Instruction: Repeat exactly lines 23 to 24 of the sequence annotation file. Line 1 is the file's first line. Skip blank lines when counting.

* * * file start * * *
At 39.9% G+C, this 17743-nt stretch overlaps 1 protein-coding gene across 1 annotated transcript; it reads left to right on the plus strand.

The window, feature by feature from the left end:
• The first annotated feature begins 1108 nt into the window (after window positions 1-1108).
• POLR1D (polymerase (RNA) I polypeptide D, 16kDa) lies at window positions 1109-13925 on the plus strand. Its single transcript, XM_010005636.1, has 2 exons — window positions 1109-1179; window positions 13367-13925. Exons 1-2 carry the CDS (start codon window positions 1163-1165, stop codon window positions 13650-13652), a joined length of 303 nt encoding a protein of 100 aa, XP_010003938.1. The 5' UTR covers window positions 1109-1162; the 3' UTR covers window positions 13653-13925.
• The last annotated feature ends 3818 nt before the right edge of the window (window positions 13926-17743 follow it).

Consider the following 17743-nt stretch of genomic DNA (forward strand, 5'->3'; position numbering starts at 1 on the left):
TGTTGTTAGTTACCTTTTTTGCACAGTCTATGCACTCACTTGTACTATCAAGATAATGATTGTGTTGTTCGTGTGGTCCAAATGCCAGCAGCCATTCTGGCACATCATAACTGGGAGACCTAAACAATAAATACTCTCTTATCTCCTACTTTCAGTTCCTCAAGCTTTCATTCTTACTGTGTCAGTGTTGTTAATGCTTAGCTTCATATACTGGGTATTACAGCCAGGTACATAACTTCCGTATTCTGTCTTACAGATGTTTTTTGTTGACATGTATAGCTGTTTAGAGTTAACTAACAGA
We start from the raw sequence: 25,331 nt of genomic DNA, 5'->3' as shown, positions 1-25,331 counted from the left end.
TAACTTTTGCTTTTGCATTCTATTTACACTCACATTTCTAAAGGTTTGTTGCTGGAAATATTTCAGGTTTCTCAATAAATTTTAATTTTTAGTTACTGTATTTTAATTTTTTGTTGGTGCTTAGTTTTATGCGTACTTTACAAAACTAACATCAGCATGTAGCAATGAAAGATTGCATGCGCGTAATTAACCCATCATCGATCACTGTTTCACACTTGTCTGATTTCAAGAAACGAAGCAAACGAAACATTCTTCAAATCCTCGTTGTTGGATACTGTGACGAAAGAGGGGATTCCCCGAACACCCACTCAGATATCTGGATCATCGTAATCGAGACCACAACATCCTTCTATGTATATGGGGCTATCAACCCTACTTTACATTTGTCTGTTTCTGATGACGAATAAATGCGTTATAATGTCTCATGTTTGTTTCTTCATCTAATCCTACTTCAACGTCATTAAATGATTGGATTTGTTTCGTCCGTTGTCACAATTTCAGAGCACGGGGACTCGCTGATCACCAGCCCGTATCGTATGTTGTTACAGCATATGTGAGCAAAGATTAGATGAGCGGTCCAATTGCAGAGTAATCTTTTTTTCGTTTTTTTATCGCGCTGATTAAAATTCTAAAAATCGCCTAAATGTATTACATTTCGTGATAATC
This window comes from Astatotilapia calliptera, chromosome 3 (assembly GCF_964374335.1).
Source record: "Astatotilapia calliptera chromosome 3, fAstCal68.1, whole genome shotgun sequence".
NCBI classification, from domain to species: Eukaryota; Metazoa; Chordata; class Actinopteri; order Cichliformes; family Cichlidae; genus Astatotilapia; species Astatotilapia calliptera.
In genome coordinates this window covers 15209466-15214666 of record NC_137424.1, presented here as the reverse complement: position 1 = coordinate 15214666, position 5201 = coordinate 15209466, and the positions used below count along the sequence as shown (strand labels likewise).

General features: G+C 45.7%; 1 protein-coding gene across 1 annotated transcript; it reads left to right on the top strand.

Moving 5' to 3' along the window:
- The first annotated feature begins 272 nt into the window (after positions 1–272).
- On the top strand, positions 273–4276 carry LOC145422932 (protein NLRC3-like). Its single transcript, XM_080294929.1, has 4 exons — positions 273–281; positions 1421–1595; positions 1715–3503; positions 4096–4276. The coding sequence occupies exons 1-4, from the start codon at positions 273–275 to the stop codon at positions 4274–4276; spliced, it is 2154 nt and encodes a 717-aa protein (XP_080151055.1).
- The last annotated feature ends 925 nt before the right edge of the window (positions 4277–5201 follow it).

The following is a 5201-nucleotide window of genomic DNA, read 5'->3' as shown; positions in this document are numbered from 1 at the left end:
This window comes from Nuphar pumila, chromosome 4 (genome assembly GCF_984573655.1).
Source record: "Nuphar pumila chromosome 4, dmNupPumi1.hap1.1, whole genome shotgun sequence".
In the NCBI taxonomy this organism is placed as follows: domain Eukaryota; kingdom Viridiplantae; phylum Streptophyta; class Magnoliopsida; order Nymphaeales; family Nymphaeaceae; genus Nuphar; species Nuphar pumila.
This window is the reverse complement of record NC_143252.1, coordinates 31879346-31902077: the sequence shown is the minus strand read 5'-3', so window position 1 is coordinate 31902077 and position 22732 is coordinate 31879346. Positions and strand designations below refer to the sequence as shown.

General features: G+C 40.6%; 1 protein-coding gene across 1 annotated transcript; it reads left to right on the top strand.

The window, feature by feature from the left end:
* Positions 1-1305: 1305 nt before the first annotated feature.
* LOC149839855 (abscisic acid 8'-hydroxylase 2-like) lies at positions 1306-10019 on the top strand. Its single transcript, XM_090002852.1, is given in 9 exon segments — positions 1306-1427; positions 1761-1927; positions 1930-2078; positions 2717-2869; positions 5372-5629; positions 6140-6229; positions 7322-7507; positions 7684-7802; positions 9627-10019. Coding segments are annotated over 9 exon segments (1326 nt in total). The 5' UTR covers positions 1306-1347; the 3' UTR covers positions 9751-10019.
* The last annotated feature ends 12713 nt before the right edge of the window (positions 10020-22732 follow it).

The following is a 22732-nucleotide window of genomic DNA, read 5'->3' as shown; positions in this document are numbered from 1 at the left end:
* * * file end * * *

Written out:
This window is the reverse complement of record NC_143252.1, coordinates 31879346-31902077: the sequence shown is the minus strand read 5'-3', so window position 1 is coordinate 31902077 and position 22732 is coordinate 31879346. Positions and strand designations below refer to the sequence as shown.

General features: G+C 40.6%; 1 protein-coding gene across 1 annotated transcript; it reads left to right on the top strand.